Many applicants enter the interview room cool, cocky and dressed to impress. Yet for all their charm, wit and way with words, they may just be putting on a show. They may not be the right person for the job.
As attractive as these traits are, they won't necessarily lead you to the perfect hire; in fact, they can even get you into trouble. The wrong person can lower productivity, impact morale and increase turnover, not to mention cost you extra financially.
Instead, what will lead you to the right hire is a set of solid, sound interview principles. Here are a few tips to help you weed out the flashy rest and hire the deserving best.
- Review the Current Position Description Don't get sidetracked by irrelevant details. The candidate may be confident, but that's not really what's at stake here. You need to know the "KSAs" (Knowledge, Skills and Abilities) necessary for the job. Structure your interview in such a way that you can answer the question, "Can they do the tasks, or would they simply charm their way as they go along?" Needless to say, you should check the applicant's résumé against the KSAs. If there are gaps, or you need more specific information, ask.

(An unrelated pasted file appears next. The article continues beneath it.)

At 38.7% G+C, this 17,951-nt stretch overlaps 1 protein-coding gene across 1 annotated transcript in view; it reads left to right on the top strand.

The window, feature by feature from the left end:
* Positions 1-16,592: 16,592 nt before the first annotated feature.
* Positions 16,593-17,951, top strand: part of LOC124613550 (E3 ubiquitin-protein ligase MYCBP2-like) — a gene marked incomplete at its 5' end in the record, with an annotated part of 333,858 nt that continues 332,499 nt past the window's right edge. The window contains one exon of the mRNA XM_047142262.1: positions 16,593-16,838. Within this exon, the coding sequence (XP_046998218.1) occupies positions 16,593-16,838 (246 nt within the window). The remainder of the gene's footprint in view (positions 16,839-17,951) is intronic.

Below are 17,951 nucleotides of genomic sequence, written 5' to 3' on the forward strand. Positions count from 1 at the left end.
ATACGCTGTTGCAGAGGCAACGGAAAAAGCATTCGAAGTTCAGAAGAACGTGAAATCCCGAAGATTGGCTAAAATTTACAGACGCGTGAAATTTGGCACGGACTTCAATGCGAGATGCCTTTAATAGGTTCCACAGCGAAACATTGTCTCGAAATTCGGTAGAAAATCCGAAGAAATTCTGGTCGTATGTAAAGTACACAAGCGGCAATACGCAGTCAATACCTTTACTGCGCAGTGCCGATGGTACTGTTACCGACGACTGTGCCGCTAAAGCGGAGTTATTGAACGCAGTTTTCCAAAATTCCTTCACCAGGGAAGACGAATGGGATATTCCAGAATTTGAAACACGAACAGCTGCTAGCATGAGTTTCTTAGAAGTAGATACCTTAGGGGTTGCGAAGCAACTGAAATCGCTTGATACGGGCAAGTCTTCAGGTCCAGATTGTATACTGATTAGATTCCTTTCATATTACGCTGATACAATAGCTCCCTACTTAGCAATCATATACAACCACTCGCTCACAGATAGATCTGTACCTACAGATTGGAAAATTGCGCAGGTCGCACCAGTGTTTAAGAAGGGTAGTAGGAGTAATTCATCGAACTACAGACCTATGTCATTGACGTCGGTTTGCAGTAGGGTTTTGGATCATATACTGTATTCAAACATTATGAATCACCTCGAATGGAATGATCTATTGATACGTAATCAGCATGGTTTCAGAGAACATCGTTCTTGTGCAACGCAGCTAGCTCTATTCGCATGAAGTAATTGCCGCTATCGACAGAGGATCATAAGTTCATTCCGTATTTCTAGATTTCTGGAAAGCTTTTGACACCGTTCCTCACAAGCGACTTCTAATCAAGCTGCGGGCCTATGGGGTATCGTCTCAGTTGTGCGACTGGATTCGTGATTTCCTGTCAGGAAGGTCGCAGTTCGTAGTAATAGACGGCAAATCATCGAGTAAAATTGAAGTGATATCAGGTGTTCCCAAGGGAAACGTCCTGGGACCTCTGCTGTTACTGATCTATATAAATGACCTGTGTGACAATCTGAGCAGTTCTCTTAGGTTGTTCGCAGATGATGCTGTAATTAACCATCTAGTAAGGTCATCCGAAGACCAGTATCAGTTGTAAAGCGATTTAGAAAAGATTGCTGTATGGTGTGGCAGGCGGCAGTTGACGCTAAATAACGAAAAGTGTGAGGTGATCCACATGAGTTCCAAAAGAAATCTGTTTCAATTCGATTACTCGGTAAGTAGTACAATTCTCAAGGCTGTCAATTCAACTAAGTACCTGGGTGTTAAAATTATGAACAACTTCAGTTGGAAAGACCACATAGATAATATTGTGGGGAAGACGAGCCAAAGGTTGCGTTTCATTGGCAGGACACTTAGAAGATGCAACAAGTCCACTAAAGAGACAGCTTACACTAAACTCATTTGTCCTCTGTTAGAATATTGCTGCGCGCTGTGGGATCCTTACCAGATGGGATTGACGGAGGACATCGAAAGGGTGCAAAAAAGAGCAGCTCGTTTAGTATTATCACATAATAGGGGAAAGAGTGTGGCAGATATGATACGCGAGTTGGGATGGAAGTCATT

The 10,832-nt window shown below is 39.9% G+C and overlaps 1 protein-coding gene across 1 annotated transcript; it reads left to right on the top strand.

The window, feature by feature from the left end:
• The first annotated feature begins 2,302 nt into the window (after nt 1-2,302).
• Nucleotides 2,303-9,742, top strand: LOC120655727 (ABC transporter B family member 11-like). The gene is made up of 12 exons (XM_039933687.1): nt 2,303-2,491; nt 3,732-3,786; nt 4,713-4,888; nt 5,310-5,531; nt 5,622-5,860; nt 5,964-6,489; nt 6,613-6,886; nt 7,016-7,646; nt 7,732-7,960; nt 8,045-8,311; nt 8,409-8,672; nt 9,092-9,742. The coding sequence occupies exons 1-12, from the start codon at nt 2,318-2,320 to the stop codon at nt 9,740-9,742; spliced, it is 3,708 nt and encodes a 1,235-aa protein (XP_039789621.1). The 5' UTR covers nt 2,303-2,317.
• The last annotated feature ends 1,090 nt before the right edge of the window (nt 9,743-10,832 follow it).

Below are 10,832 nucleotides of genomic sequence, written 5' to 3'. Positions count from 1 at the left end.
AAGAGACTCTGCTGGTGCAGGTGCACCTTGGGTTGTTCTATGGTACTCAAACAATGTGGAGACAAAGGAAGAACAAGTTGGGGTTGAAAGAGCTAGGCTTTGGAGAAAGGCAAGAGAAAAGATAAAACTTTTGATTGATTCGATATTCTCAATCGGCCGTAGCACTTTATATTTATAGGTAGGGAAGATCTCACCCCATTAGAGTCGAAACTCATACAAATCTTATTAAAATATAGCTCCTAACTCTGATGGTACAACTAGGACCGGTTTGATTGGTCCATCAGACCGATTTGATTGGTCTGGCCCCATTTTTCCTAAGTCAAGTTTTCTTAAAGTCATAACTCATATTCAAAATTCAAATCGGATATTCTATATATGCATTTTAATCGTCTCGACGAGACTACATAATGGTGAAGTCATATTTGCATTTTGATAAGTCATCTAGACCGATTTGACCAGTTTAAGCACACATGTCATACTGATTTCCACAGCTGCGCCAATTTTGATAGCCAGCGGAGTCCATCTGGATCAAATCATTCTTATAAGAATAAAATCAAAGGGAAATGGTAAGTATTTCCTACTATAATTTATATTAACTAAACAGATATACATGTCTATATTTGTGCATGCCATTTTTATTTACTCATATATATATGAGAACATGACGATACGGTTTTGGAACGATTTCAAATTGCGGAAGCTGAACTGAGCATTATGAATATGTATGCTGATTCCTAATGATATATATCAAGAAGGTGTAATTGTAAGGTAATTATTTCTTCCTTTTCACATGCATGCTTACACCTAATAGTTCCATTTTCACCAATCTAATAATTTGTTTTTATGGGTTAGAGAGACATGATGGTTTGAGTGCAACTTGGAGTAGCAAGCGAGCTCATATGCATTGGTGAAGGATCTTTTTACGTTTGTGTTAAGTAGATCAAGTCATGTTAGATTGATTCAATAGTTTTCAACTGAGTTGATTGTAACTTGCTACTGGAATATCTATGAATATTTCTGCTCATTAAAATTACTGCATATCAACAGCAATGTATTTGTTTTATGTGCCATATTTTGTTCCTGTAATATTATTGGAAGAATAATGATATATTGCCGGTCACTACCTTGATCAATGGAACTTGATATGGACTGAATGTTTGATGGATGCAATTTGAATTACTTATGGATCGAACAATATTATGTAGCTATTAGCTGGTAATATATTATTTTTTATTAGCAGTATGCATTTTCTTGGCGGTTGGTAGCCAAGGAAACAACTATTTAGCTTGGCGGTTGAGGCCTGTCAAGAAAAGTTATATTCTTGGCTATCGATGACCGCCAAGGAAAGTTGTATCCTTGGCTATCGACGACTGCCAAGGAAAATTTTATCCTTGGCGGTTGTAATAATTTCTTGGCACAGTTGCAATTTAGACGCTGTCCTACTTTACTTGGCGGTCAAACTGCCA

- Build Rapport First Before you ask these questions, however, put the applicant at ease. Set aside the thought that you're testing if they can keep their cool when you're aloof, lofty, intimidating, aggressive or business-like.
- Be Sparing with Yes or No Questions These types of closed-ended queries should be limited, as they don't tell you much about a person's practical abilities. Besides, the answers to closed-ended questions may already be in the candidate's résumé: major, last position, etc. Ask open-ended questions like, "What are your feelings about supervisors?" and have the candidate elaborate.
- Be Lavish with Behavior-Based Questions These questions are one of the best indicators of future job performance. They help get behind the masks that people wear. A specific technical question or two can tell you if the applicant really knows what she's talking about. Examples of behavior-based questions include something like, "Tell me how you initiated marketing projects?", which can give you an idea of an applicant's marketing philosophy and strategy.
- Finish it Up with Situational Questions Finally, present a potential situation or problem that pertains to the job and ask the applicant how they would solve it. This method helps you zero in on the one important fact: Whether the applicant really has what it takes to get the job done. An example might be, "Our factory contains hazardous materials. What would you do if one night you came across a chemical spill on the factory floor?"